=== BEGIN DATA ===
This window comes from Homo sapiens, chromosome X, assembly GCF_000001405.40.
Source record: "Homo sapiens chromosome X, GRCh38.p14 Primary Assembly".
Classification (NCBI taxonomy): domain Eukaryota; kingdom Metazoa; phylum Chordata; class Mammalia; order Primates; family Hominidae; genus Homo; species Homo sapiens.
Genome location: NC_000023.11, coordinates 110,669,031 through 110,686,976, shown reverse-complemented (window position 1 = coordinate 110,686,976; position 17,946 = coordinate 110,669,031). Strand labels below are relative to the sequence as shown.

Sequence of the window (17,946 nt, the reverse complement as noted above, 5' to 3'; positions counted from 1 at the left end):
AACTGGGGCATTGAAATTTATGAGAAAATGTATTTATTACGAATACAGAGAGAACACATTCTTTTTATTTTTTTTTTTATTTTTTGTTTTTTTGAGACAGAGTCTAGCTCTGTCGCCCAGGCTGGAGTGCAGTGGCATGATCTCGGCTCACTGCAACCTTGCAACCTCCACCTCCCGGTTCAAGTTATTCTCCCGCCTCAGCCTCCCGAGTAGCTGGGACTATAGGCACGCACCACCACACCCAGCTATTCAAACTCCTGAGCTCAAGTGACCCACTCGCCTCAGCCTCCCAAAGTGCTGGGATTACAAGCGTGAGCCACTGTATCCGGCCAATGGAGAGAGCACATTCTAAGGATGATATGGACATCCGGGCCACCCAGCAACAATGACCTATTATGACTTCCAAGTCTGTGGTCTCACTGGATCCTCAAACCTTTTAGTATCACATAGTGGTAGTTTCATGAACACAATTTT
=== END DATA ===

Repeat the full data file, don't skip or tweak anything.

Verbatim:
This window comes from Homo sapiens, chromosome X, assembly GCF_000001405.40.
Source record: "Homo sapiens chromosome X, GRCh38.p14 Primary Assembly".
Classification (NCBI taxonomy): domain Eukaryota; kingdom Metazoa; phylum Chordata; class Mammalia; order Primates; family Hominidae; genus Homo; species Homo sapiens.
Genome location: NC_000023.11, coordinates 110,669,031 through 110,686,976, shown reverse-complemented (window position 1 = coordinate 110,686,976; position 17,946 = coordinate 110,669,031). Strand labels below are relative to the sequence as shown.

Sequence of the window (17,946 nt, the reverse complement as noted above, 5' to 3'; positions counted from 1 at the left end):
AACTGGGGCATTGAAATTTATGAGAAAATGTATTTATTACGAATACAGAGAGAACACATTCTTTTTATTTTTTTTTTTATTTTTTGTTTTTTTGAGACAGAGTCTAGCTCTGTCGCCCAGGCTGGAGTGCAGTGGCATGATCTCGGCTCACTGCAACCTTGCAACCTCCACCTCCCGGTTCAAGTTATTCTCCCGCCTCAGCCTCCCGAGTAGCTGGGACTATAGGCACGCACCACCACACCCAGCTATTCAAACTCCTGAGCTCAAGTGACCCACTCGCCTCAGCCTCCCAAAGTGCTGGGATTACAAGCGTGAGCCACTGTATCCGGCCAATGGAGAGAGCACATTCTAAGGATGATATGGACATCCGGGCCACCCAGCAACAATGACCTATTATGACTTCCAAGTCTGTGGTCTCACTGGATCCTCAAACCTTTTAGTATCACATAGTGGTAGTTTCATGAACACAATTTT